The program provides housing and services to these individuals but does not have any requirements for individuals to stay in housing. The program doesn't even require tenants to stop using alcohol or drugs.
I know it sounds crazy, but seriously. It's like the most successful and also one of the most cost efficient programs there is. It sounds great to me for two reasons.
First, choosing to stop using alcohol or drugs is a very personal decision. No one else, not a housing program or church or even family, can use a stick and carrot that makes someone want to stop. When to stop is a unique decision and only the person can make it. This program seems to embrace the "everyone has their own timing, everyone has their own answers" philosophy which I think is very valuable.
Second, the program also seems to be based on the idea that there is value in helping people. There's value in helping people who can't participate in society in regular ways like holding a job or being sober through the day. The value of helping someone isn't what they can achieve with the help. The value of helping someone with an MI/CD issue isn't seeing them sober and in recovery. The value of helping someone who is unemployed isn't seeing them get a job. The value of helping someone, anyone, is helping them.
It's a tough thing to get your head around. The value of doing the job isn't the results, it is the job. (Possibly this is easier for process people to grasp, but again, maybe I'm just really different.) Once you can get your head around that philosophy, everything is much more successful because it changes your definition of success and achievement.
Really, I have made a few unorthodox choices, and it's usually because I value a different reward that most people do. I'm in AmeriCorps right now, so I obviously don't value money all that much. The second year of AmeriCorps is changing that view right now. But still, most people have a strange reaction to working 40 hours per week for sub minimum wage.
I am trying to think of the other things I've done that get a strange reaction. Studying bats, but that's for a whole different reason I think.
Anyways, the more I talk about my experiences the clearer it becomes that most people have different values than me. I usually try to do what makes me smarter, what makes me feel better. I rarely opt for things that give me more money, make me look better, or make me popular. It's funny how ok I am with being different really.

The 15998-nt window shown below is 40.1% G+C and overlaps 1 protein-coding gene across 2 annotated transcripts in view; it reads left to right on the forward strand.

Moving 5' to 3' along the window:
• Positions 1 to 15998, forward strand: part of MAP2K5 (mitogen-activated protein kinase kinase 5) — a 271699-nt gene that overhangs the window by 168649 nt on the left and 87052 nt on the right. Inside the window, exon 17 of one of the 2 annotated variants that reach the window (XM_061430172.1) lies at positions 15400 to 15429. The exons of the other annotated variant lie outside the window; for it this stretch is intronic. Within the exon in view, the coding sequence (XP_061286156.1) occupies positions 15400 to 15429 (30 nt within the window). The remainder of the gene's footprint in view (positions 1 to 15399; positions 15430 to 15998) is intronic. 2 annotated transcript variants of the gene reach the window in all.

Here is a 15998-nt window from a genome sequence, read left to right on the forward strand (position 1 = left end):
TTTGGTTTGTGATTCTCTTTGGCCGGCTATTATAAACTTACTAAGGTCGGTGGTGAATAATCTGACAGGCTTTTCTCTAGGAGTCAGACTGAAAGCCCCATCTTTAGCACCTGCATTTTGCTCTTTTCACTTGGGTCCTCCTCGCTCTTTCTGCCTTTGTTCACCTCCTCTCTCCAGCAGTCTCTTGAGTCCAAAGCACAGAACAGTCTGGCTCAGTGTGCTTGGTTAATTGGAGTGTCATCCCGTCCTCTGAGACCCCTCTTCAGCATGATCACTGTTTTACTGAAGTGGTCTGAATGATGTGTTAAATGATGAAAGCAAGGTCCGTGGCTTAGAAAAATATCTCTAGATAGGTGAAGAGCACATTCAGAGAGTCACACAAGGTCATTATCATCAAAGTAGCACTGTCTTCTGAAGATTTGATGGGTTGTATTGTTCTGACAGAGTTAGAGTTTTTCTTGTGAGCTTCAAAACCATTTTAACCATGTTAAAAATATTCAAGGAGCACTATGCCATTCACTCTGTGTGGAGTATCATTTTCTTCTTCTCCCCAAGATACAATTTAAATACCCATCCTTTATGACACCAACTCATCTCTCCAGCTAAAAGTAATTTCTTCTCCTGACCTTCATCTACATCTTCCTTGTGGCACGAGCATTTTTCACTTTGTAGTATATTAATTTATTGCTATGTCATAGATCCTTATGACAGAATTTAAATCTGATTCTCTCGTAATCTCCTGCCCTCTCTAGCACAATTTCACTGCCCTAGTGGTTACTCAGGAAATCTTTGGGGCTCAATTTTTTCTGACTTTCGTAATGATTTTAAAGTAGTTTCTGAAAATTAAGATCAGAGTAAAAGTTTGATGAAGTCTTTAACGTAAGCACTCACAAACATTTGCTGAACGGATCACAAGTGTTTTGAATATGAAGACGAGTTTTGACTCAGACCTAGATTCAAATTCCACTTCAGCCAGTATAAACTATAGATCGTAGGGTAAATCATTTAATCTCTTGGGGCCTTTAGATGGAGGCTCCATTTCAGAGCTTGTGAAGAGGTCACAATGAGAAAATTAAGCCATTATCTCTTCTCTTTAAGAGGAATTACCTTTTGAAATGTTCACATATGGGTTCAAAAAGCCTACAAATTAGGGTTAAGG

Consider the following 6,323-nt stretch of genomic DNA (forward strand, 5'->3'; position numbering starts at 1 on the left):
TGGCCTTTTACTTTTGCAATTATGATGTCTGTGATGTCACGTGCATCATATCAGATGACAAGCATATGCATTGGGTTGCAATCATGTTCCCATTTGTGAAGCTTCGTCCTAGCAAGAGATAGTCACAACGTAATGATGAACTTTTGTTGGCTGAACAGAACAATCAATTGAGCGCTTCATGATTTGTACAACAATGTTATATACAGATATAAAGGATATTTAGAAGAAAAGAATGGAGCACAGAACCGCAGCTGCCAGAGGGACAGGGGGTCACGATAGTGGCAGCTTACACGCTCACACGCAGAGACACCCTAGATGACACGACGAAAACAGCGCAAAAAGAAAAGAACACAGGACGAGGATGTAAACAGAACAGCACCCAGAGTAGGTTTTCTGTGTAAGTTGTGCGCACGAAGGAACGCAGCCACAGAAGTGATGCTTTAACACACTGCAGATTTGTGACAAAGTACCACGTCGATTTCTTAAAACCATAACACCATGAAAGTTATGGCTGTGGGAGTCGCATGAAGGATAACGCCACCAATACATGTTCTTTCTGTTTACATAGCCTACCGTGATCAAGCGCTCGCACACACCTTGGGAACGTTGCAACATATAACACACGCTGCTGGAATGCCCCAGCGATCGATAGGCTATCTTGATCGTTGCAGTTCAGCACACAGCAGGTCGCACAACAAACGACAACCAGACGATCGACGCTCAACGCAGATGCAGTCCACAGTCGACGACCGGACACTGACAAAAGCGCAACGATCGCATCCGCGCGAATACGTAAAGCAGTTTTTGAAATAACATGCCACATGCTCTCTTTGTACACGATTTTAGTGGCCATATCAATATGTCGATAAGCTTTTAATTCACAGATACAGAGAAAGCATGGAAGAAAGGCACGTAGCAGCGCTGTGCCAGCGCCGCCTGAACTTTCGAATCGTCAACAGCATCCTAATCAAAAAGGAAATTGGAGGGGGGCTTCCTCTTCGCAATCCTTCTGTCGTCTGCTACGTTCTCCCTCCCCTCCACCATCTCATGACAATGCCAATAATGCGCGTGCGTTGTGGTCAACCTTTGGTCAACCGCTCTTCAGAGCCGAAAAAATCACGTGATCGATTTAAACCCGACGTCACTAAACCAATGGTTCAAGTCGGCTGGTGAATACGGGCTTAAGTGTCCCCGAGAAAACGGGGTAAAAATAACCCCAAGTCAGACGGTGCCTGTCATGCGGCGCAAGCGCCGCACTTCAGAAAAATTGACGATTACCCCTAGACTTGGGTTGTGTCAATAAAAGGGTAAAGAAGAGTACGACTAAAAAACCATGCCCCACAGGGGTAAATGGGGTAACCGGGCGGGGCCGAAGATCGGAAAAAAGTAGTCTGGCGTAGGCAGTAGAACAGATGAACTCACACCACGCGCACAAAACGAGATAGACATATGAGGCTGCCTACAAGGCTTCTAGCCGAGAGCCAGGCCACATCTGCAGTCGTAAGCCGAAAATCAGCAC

Anyways, I was looking at Marianne Williamsons Quote of the Day blog, and she had a couple of nice quotes up, one for today and one for yesterday about that very idea. Not being less to fit in, being what you are supposed to be and not being scared to not fit in.
This coworker is the only other person there is who could have done these meetings. It's fine that she doesn't want to do them, because in her words, she might have other appointments by then. These are my appointments and my responsibility.
Then we were talking about a follow up support group and she was saying that no one was going to do anything, all we were going to hear was excuses and she didn't want to put the effort forth. "They will say this this and this, and nothing will happen. I've done this before." She doesn't want to put in the effort if the participants aren't going to put the same effort in.
And it was then that I realized, it's not her fault, she just has a horrible attitude. She's also a very outcome oriented person. I am totally not. I am almost 100% a process person. It's unusual in my field, any field really to be so process oriented. It's ok though because I wind up with a much better attitude. There's value in what I do. There's value in my putting effort into someone even if they don't return the effort. There's value in my putting effort into someone even if they don't ever achieve the outcome we were aiming for.
I work with this girl more than anyone else and it's been very interesting because we're almost total opposites. She's an extrovert and I am totally not. She's a feeler, I'm a thinker. She's very polychronic and a multitasker. I am the anal rententive one thing at a time type girl. She can feel attacked easily and doesn't often ask for help. I tend to have this self esteem that sings "I'm rubber, you're glue" all day and things don't bother me so much. She's very loose in how she finishes things and doesn't ever like to solidify details. I need to have all the details checked off so that I know I'm done. And she is an outcomes person while I am a process person.
There's value in the process and the whole process needs to happen. There's value in me taking part in the process even if the outcome is not my own. Another person's apathy toward the process or the goals doesn't devalue my own effort. My effort has value just existing.